After three days of bargaining the ver.di services union has negotiated an agreement with the VKA municipal employers that goes some way to address the undervaluation and overwork of staff in social and educational services. The union thanked its members for mobilising to achieve the result in the face of considerable resistance from the employers. Over 40,000 ver.di members took action in the week leading up to the latest negotiations. The agreement will provide employees with two additional days off as well as the option to convert part of their salary into two further days off. Educators
Five of the six trade unions in the LO Kommune bargaining group agreed to back the mediation proposal for municipal workers that was finally delivered on 24 May, averting strikes across the sector. The largest union in the sector, Fagforbundet, reported that the agreement would deliver increases on annual salaries of between NOK 12000 (€1165) and NOK 16800 (€1635). The settlement was ahead of that achieved in manufacturing this year, as the unions had pushed for a better deal to allow catching up on the lower settlement in 2021. The agreement also provides for increased night and weekend
Fp Cgil and other unions in the waste and environmental sector have negotiated a three-year agreement covering the period 2022-24 which will bring together the previously separate public and private sectors and cover around 100,000 workers. Workers will see an average monthly pay increase of around €121 which the unions argue will keep wages in line with inflation. The unions particularly underline the importance of achieving a single agreement for the sector. The new agreement will also include increases in various allowances, benefits and productivity payments. There are provisions to
The public service federations – Fp-Cgil, Cisl-Fp and Uil-Pa – have negotiated a three-year agreement covering the period 2018-21 that will see pay rise by between 4.2% and 5.6% with the lower pay scales getting the higher increases. The trade unions have also welcomed changes to the occupational classification system and pay structure, strengthening of relations with trade unions, changes to leave arrangements to help victims of gender-based violence and new rules on smart work and telework.
The Federation of Health Unions (CITUB) and Medical Federation (Podkrepa) have signed a new collective agreement with the ministry of health that will run until April 2024. There are substantial pay increases on monthly salaries for doctors and nurses which both the trade unions and government hope will attract new workers to the sector and encourage them to remain in the country. Doctors will get an increase of BGN 800 (€400) with BGN 550 (€280) for health professionals and BGN 200 (€100) for nurses. Minimum salaries will now be BGN 1900 (€970) for specialist doctors, BGN 1500 (€765) for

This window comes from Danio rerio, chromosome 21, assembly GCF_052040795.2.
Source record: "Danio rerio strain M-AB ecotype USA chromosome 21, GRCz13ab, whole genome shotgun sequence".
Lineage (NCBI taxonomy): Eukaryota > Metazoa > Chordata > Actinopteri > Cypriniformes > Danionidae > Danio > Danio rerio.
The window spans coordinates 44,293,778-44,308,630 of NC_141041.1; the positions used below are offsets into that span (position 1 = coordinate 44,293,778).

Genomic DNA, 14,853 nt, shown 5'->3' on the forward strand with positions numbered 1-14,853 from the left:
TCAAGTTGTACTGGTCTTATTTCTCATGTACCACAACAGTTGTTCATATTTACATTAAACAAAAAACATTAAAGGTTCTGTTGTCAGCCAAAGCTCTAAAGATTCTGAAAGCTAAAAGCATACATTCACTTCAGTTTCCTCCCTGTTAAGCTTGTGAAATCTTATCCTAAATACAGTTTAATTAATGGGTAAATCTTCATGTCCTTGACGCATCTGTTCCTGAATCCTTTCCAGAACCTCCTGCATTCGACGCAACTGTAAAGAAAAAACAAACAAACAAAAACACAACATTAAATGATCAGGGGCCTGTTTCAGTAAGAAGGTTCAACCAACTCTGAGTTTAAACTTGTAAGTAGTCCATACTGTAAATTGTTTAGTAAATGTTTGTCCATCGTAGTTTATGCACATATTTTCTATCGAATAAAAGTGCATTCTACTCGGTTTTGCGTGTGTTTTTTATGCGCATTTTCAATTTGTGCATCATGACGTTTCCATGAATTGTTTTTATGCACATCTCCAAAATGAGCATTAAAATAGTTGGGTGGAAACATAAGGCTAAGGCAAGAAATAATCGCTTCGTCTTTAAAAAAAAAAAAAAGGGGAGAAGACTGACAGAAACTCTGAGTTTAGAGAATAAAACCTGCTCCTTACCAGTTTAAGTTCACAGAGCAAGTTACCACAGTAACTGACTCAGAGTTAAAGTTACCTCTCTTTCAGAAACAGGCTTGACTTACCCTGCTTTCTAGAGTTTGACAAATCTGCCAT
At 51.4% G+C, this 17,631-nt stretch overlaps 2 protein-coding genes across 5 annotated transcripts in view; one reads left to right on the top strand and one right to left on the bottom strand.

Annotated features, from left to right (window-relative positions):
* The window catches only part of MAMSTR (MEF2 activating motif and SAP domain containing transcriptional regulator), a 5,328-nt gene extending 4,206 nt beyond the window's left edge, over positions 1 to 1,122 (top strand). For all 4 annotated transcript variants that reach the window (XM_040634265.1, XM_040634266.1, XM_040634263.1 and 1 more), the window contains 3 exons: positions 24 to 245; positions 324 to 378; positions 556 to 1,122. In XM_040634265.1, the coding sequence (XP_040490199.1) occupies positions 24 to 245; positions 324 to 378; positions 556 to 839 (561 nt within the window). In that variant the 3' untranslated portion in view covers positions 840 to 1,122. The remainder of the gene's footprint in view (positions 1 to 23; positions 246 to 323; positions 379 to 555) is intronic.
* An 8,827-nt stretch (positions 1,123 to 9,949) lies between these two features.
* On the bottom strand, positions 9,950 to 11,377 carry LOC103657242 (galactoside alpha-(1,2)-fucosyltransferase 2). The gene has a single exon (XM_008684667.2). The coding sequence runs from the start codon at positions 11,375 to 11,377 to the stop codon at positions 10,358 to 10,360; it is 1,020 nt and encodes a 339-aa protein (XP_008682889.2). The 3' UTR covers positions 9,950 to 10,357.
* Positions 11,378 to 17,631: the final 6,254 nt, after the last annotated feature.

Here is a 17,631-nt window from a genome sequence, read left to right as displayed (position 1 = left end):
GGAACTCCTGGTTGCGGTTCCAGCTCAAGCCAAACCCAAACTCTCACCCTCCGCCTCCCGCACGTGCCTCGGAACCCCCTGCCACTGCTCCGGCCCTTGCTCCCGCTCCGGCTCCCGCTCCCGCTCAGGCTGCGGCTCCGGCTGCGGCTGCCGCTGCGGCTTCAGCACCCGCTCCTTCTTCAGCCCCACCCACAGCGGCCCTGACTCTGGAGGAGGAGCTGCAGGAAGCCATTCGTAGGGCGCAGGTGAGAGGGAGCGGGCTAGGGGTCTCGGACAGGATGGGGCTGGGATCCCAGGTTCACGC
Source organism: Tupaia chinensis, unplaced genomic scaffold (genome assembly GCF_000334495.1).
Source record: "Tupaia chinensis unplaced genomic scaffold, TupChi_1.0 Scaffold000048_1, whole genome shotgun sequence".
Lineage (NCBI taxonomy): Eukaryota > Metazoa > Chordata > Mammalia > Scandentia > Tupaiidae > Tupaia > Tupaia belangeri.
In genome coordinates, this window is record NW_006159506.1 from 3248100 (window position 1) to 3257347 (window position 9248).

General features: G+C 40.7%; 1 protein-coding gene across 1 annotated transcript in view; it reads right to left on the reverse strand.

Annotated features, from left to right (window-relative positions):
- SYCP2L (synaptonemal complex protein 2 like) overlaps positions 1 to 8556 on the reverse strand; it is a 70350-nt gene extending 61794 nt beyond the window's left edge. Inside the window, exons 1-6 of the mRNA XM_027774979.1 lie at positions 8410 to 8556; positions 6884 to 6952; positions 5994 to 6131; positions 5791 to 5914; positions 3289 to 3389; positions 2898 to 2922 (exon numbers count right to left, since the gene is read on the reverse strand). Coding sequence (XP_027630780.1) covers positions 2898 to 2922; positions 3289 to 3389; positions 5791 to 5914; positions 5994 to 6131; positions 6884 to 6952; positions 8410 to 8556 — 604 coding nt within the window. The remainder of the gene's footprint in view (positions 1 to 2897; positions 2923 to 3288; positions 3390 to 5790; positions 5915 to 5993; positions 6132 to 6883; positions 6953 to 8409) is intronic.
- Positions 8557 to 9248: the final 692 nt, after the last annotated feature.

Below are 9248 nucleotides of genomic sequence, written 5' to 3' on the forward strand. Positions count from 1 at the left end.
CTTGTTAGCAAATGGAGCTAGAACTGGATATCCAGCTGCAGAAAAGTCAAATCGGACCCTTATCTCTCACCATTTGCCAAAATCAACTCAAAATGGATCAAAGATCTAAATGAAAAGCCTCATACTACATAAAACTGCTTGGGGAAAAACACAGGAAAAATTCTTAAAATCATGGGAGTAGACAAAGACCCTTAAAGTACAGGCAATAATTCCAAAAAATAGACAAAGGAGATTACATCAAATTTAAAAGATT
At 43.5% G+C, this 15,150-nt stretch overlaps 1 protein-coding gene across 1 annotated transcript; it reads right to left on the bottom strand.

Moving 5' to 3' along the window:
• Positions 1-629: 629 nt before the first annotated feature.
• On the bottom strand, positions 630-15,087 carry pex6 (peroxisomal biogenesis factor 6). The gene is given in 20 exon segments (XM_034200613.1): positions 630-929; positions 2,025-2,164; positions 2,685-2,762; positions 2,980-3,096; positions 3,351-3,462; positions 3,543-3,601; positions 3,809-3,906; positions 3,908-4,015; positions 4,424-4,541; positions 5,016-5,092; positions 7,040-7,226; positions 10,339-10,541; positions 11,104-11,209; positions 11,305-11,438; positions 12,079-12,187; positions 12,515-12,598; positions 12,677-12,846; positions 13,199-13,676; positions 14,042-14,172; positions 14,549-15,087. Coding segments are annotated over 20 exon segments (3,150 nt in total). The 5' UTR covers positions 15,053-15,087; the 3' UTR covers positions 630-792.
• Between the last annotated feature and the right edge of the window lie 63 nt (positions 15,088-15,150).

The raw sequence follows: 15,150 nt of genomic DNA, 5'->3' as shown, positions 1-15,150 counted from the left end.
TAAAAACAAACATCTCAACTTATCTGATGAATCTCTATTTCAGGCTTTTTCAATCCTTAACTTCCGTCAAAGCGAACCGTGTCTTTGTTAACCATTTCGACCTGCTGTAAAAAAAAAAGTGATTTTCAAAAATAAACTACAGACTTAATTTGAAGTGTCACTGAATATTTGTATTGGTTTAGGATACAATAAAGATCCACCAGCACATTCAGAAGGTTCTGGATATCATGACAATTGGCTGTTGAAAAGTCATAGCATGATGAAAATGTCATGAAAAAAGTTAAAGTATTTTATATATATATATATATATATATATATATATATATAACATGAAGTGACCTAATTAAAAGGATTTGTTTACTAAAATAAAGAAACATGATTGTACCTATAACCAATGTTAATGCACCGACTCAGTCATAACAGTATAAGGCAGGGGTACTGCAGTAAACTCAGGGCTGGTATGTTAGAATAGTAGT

On 26 April, at the 14th session of negotiations between public service unions, including the HSSMS-MT nurses’ union and SDLSN public administration union, and the government, it was confirmed that the general public sector pay increase will be 4% backdated to 1 April. This is a positive outcome for the trade unions as the government had been pushing for a 2% rise from 1 May and then a further 2% later in the year. The meeting was joined by six ministers along with the prime minister. The unions also secured a commitment to further negotiations on pay in September and an increase in the
Members of the FNV, NU’91 and other unions have endorsed the new collective agreement covering around 190000 workers in disability care that is backdated and runs from 1 October 2021 to 31 January 2024. There is a 2.2% pay rise as from 1 May 2022 but with an €85 minimum increase and with also a commitment to a minimum hourly rate of €13.00. This means a 5% increase for the lowest paid. On 1 May 2023 there will be a further increase of 3.2%. The agreement also provides for hours reductions for older workers to encourage them to stay at work longer and measures to address the needs of women
Following a long campaign and strike action in March, the FNV trade union, along with CNV and FBZ, has negotiated a new agreement covering the 30,000 workers in youth care. This includes a wage increase of 8% percent over three years and a one-off amount of 250 euros. A 2% pay rise will be backdated to January 2021 and 3% applied this year with a further 3% in 2023. There will also be scope for employees to choose when and where they work, while the mileage allowance for travel during work goes up by around a third. There are also important provisions to tackle excessive workloads with